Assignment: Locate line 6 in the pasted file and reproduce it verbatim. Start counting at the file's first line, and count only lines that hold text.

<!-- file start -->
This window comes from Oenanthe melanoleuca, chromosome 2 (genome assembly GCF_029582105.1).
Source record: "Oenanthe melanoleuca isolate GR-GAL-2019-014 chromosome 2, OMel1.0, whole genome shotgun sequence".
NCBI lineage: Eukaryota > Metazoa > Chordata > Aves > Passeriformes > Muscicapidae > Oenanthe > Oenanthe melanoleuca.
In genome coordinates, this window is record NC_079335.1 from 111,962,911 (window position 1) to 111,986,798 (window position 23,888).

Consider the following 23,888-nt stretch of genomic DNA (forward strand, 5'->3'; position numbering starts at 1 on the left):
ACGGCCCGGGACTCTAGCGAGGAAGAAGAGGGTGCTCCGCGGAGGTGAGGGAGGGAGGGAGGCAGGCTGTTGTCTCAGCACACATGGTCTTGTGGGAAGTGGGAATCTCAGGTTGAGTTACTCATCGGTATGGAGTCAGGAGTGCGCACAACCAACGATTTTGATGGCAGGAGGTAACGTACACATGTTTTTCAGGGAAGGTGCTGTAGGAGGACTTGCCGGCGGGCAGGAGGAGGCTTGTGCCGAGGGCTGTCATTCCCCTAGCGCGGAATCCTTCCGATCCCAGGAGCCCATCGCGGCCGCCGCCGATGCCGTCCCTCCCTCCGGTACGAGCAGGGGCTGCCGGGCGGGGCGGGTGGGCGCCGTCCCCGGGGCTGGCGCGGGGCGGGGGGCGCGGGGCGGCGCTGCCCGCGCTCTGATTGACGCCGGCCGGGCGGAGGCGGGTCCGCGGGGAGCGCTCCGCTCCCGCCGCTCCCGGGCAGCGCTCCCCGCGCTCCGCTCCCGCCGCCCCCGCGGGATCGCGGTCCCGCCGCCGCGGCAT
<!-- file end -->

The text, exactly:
ACGGCCCGGGACTCTAGCGAGGAAGAAGAGGGTGCTCCGCGGAGGTGAGGGAGGGAGGGAGGCAGGCTGTTGTCTCAGCACACATGGTCTTGTGGGAAGTGGGAATCTCAGGTTGAGTTACTCATCGGTATGGAGTCAGGAGTGCGCACAACCAACGATTTTGATGGCAGGAGGTAACGTACACATGTTTTTCAGGGAAGGTGCTGTAGGAGGACTTGCCGGCGGGCAGGAGGAGGCTTGTGCCGAGGGCTGTCATTCCCCTAGCGCGGAATCCTTCCGATCCCAGGAGCCCATCGCGGCCGCCGCCGATGCCGTCCCTCCCTCCGGTACGAGCAGGGGCTGCCGGGCGGGGCGGGTGGGCGCCGTCCCCGGGGCTGGCGCGGGGCGGGGGGCGCGGGGCGGCGCTGCCCGCGCTCTGATTGACGCCGGCCGGGCGGAGGCGGGTCCGCGGGGAGCGCTCCGCTCCCGCCGCTCCCGGGCAGCGCTCCCCGCGCTCCGCTCCCGCCGCCCCCGCGGGATCGCGGTCCCGCCGCCGCGGCAT